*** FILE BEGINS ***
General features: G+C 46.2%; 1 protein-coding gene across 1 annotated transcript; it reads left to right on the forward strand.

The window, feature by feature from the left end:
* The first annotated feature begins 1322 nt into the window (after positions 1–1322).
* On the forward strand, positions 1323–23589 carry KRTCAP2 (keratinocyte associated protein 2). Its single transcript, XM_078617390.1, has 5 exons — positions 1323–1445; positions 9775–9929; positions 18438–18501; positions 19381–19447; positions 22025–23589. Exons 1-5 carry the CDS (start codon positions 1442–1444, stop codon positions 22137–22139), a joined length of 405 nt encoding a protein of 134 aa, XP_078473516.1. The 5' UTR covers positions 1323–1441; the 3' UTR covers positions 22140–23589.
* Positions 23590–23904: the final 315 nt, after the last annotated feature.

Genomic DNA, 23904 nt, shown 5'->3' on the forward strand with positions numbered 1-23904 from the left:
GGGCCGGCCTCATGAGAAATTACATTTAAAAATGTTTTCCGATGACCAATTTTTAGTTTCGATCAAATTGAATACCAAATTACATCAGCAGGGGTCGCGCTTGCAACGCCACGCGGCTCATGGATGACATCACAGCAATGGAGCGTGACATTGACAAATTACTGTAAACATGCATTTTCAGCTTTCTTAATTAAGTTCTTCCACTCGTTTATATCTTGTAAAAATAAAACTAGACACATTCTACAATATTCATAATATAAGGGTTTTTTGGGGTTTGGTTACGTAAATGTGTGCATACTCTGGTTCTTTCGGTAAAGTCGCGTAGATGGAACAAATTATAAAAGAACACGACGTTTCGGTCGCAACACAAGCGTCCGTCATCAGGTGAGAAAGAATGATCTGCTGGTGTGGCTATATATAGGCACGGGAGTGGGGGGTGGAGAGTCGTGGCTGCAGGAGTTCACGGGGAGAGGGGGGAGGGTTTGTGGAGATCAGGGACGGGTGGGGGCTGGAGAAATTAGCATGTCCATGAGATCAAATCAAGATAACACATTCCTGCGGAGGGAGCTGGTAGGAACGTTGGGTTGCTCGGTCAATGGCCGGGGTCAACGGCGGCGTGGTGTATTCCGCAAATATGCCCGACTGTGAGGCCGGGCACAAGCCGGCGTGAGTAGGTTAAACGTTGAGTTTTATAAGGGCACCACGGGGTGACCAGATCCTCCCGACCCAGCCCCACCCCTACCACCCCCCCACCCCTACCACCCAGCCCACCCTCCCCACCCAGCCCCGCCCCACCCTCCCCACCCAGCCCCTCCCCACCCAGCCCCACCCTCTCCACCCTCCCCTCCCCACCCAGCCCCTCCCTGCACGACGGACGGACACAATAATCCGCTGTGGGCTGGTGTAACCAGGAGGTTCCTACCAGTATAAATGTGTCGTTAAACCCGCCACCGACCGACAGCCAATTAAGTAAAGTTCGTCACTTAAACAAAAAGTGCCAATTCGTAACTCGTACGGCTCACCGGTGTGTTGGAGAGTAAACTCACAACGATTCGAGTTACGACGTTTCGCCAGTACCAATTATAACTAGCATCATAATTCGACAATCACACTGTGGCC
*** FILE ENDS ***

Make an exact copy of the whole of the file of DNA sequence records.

General features: G+C 46.2%; 1 protein-coding gene across 1 annotated transcript; it reads left to right on the forward strand.

The window, feature by feature from the left end:
* The first annotated feature begins 1322 nt into the window (after positions 1–1322).
* On the forward strand, positions 1323–23589 carry KRTCAP2 (keratinocyte associated protein 2). Its single transcript, XM_078617390.1, has 5 exons — positions 1323–1445; positions 9775–9929; positions 18438–18501; positions 19381–19447; positions 22025–23589. Exons 1-5 carry the CDS (start codon positions 1442–1444, stop codon positions 22137–22139), a joined length of 405 nt encoding a protein of 134 aa, XP_078473516.1. The 5' UTR covers positions 1323–1441; the 3' UTR covers positions 22140–23589.
* Positions 23590–23904: the final 315 nt, after the last annotated feature.

Genomic DNA, 23904 nt, shown 5'->3' on the forward strand with positions numbered 1-23904 from the left:
GGGCCGGCCTCATGAGAAATTACATTTAAAAATGTTTTCCGATGACCAATTTTTAGTTTCGATCAAATTGAATACCAAATTACATCAGCAGGGGTCGCGCTTGCAACGCCACGCGGCTCATGGATGACATCACAGCAATGGAGCGTGACATTGACAAATTACTGTAAACATGCATTTTCAGCTTTCTTAATTAAGTTCTTCCACTCGTTTATATCTTGTAAAAATAAAACTAGACACATTCTACAATATTCATAATATAAGGGTTTTTTGGGGTTTGGTTACGTAAATGTGTGCATACTCTGGTTCTTTCGGTAAAGTCGCGTAGATGGAACAAATTATAAAAGAACACGACGTTTCGGTCGCAACACAAGCGTCCGTCATCAGGTGAGAAAGAATGATCTGCTGGTGTGGCTATATATAGGCACGGGAGTGGGGGGTGGAGAGTCGTGGCTGCAGGAGTTCACGGGGAGAGGGGGGAGGGTTTGTGGAGATCAGGGACGGGTGGGGGCTGGAGAAATTAGCATGTCCATGAGATCAAATCAAGATAACACATTCCTGCGGAGGGAGCTGGTAGGAACGTTGGGTTGCTCGGTCAATGGCCGGGGTCAACGGCGGCGTGGTGTATTCCGCAAATATGCCCGACTGTGAGGCCGGGCACAAGCCGGCGTGAGTAGGTTAAACGTTGAGTTTTATAAGGGCACCACGGGGTGACCAGATCCTCCCGACCCAGCCCCACCCCTACCACCCCCCCACCCCTACCACCCAGCCCACCCTCCCCACCCAGCCCCGCCCCACCCTCCCCACCCAGCCCCTCCCCACCCAGCCCCACCCTCTCCACCCTCCCCTCCCCACCCAGCCCCTCCCTGCACGACGGACGGACACAATAATCCGCTGTGGGCTGGTGTAACCAGGAGGTTCCTACCAGTATAAATGTGTCGTTAAACCCGCCACCGACCGACAGCCAATTAAGTAAAGTTCGTCACTTAAACAAAAAGTGCCAATTCGTAACTCGTACGGCTCACCGGTGTGTTGGAGAGTAAACTCACAACGATTCGAGTTACGACGTTTCGCCAGTACCAATTATAACTAGCATCATAATTCGACAATCACACTGTGGCC